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'Internet Of Everything' Pits Home Depot Against Lowe's

The DIY (do-it-yourself) trend is still thriving, as the two largest home-improvement franchises -- Home Depot and Lowe's -- go toe-to-toe (or should we say tool-to-tool) in competing for a large demographic of consumers - namely the self-made 'handyman.' Of recent date, however, another market of interest has emerged that both of these large chains find just as appealing, namely the opportunity to tap into the burgeoning IoE, 'Internet of Everything' space that appeals to those who would rather rely on TDI "things-doing-it," versus DIY.

411 on IoT & IoE

For those living under the proverbial rock, or are oblivious to how smart our things (clocks, refrigerators, thermostats, etc.) are becoming, the IoT is the Internet on steroids, one that's connected to an incredible variety of handheld, household and industrial gadgets - each of which is capable of transmitting mega-data without the necessity of human intervention.

More inclusive than the Internet of Things (IoT), the Internet of Everything (IoE) -- which was named by Cisco -- is more inclusive. As the Internet evolves, IoE is comprised of four pillars: people, process, data, and things. This essentially builds on top of IoT (one pillar: things). In addition, IoE further advances the power of the Internet to improve business and industry outcomes, by not only connecting to objects but more importantly to the smart networks that are required to support all the data these objects generate and transmit (i.e. software and hardware working in concert).

Out with DIY, In with TDI

So instead of pulling out our antiquated toolboxes, TDI is prompting consumers to purchase 'virual tools,' like sensors, Wi-Fi enabled appliances, apps and software as we transition from our Wild West pioneering roots to those that more approximate a Jetsons-style of lifestyle.

Wink vs. Iris

Both Home Depot and Lowe's have settled in on two similar but different smartphone apps that they're hoping will compete well and catch on with their consumers.

Just this month, Home Depot has been selling about 60 different 'IoE-friendly' products — including lightbulbs, window blinds, water heaters and security cameras — that customers can adjust or turn on and off through a smartphone app called Wink. (Wink was developed by Quirky, a New York-based tech start-up that sells other home automation products such as the EggMinder, which notifies owners when eggs go bad.)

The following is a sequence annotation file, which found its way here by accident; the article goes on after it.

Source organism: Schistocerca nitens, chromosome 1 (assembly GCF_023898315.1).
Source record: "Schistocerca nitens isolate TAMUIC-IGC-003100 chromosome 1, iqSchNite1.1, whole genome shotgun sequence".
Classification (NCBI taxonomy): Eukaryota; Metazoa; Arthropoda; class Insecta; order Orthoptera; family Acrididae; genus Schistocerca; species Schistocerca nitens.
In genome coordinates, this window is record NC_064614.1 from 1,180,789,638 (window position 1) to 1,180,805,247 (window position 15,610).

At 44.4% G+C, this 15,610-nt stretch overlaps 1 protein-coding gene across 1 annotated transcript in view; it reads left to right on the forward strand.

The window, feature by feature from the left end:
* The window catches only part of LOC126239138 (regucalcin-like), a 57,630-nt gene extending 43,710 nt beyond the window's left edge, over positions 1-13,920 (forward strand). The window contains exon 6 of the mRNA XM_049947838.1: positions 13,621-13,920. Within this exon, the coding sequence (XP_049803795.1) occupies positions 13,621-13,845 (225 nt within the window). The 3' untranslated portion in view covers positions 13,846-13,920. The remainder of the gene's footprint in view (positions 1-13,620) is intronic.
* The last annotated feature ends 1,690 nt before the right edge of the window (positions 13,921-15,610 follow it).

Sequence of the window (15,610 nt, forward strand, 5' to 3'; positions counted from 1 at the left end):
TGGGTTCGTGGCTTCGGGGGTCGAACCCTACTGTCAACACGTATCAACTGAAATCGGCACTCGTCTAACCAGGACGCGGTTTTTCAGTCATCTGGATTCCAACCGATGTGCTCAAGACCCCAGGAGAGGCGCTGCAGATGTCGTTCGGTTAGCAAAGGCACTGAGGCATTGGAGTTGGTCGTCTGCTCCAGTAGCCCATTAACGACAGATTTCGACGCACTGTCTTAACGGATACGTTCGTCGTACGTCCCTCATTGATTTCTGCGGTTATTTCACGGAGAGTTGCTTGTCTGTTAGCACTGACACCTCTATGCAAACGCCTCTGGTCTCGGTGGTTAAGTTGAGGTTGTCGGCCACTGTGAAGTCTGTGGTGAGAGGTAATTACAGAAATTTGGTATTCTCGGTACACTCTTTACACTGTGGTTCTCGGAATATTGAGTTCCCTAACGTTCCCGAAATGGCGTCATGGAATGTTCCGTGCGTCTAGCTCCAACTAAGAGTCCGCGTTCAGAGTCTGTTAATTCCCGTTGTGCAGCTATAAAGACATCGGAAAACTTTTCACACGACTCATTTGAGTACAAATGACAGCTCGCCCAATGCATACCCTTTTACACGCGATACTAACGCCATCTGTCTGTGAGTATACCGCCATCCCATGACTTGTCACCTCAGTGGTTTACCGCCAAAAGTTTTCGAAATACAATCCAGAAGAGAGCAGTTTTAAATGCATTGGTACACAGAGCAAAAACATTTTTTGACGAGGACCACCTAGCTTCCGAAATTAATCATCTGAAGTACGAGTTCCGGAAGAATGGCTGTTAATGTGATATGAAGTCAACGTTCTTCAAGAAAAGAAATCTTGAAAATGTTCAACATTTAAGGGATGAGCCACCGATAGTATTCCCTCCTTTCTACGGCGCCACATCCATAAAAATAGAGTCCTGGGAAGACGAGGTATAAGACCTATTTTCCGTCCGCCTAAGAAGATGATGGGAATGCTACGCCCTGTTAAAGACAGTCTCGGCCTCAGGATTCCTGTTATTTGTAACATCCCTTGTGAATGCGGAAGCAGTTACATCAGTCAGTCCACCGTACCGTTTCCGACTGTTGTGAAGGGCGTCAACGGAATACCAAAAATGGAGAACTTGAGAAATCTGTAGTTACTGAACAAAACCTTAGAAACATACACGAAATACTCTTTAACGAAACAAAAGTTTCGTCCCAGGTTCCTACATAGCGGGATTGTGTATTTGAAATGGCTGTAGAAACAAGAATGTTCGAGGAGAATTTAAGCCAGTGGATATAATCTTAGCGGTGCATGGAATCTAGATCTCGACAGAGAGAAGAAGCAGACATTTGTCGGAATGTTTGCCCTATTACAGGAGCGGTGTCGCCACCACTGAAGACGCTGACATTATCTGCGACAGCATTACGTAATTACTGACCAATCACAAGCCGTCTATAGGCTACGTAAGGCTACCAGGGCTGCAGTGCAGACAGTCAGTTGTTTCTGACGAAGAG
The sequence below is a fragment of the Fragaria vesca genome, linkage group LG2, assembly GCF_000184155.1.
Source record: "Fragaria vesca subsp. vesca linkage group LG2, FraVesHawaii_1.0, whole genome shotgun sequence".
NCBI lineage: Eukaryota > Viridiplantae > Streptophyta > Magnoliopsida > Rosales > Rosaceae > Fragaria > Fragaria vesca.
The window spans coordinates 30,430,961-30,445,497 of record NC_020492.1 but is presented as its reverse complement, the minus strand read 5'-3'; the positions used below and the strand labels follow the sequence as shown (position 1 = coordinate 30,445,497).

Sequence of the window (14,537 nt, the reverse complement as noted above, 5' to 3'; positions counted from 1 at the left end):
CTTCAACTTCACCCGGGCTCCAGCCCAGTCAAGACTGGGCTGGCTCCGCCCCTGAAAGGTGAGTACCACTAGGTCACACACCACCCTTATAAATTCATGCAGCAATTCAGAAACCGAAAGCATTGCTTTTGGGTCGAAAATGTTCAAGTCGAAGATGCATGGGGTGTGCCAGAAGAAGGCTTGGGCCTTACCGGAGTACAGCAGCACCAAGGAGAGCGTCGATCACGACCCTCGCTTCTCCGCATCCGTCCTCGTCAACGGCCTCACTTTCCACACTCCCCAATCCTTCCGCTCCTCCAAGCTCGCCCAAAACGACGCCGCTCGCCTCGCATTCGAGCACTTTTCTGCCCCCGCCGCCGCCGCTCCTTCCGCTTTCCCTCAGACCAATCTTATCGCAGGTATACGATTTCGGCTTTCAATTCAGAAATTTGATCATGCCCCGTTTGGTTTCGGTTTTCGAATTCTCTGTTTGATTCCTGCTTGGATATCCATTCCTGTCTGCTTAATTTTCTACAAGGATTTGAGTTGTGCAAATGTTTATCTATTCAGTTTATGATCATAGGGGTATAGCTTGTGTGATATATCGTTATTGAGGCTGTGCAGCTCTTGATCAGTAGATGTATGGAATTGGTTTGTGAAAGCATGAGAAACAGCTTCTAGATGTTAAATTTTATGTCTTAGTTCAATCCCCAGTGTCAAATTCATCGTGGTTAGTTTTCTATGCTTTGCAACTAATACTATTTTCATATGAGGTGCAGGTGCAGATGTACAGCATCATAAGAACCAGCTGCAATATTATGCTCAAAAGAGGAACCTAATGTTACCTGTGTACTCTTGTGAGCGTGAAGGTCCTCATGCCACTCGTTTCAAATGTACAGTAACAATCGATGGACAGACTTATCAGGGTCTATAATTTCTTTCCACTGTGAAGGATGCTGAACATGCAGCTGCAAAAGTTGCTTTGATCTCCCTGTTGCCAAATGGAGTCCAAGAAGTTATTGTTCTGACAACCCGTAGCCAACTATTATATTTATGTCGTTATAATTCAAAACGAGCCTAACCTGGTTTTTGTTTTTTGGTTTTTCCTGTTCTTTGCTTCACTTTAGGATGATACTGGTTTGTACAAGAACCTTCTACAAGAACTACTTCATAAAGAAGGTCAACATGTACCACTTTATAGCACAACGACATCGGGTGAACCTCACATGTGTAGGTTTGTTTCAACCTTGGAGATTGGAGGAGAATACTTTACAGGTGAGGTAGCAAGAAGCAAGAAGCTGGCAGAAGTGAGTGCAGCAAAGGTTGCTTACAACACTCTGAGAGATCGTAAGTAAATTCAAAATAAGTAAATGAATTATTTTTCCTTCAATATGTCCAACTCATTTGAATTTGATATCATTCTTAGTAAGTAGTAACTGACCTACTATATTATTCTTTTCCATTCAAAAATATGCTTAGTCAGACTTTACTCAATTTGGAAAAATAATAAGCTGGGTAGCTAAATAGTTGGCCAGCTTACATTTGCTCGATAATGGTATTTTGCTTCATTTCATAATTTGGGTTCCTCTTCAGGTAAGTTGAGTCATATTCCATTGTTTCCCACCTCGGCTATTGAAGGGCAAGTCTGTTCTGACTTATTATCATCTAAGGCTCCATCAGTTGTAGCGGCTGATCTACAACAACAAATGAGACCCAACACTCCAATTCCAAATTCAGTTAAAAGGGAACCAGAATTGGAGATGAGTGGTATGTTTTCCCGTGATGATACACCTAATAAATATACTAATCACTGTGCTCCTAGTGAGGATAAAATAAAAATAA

Competing head-on with HD, Lowe’s has been developing and selling Iris, a software similar to Wink that lets customers manage their devices. Lowe’s initially began just selling the devices, but “the problem for consumers was they were getting confused by different offerings and what they could do? We believe customers needed one single app and one single user interface,” Kevin Meagher, head of the Smart Home division of Lowe’s, said in an interview.

Lowe’s customers can now access Iris free of charge when they buy a smart device from Lowe’s, allowing them to turn it on and off from their smartphones.

So while we head toward our Brave New World of 'smart homes,' and Home Depot and Lowe's compete for our disposable dollars, which service do you think will become the dominate technology of the future?

While the IoE is certainly an exciting time for all of us to witness, at the end of the day, there will have to be a system of protocols that become the standard by which all other 'things' are attached to or interface with.

With that being said - looking forward, where do you think the literal and figurative chips will fall - or will you remain loyal to the home improvement store that brought you to the dance, all the years ago - when you were still enamored by that old-school DIY craze of the day?

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Ron Callari
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